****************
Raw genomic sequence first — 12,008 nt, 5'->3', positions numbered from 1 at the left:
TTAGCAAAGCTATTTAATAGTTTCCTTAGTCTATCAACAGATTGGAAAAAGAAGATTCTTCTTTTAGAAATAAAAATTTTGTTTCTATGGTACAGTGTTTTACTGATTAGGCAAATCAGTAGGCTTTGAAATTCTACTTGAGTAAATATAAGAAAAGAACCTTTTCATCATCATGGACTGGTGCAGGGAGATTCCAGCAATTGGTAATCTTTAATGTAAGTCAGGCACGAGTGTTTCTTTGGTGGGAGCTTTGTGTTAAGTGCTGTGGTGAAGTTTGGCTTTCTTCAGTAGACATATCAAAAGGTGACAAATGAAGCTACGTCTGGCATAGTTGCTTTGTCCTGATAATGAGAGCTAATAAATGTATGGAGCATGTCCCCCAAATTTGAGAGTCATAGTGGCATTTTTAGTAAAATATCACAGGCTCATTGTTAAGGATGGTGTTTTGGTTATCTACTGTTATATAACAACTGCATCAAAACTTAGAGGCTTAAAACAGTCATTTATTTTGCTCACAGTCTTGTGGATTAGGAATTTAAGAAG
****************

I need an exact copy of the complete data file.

Raw genomic sequence first — 12,008 nt, 5'->3', positions numbered from 1 at the left:
TTAGCAAAGCTATTTAATAGTTTCCTTAGTCTATCAACAGATTGGAAAAAGAAGATTCTTCTTTTAGAAATAAAAATTTTGTTTCTATGGTACAGTGTTTTACTGATTAGGCAAATCAGTAGGCTTTGAAATTCTACTTGAGTAAATATAAGAAAAGAACCTTTTCATCATCATGGACTGGTGCAGGGAGATTCCAGCAATTGGTAATCTTTAATGTAAGTCAGGCACGAGTGTTTCTTTGGTGGGAGCTTTGTGTTAAGTGCTGTGGTGAAGTTTGGCTTTCTTCAGTAGACATATCAAAAGGTGACAAATGAAGCTACGTCTGGCATAGTTGCTTTGTCCTGATAATGAGAGCTAATAAATGTATGGAGCATGTCCCCCAAATTTGAGAGTCATAGTGGCATTTTTAGTAAAATATCACAGGCTCATTGTTAAGGATGGTGTTTTGGTTATCTACTGTTATATAACAACTGCATCAAAACTTAGAGGCTTAAAACAGTCATTTATTTTGCTCACAGTCTTGTGGATTAGGAATTTAAGAAG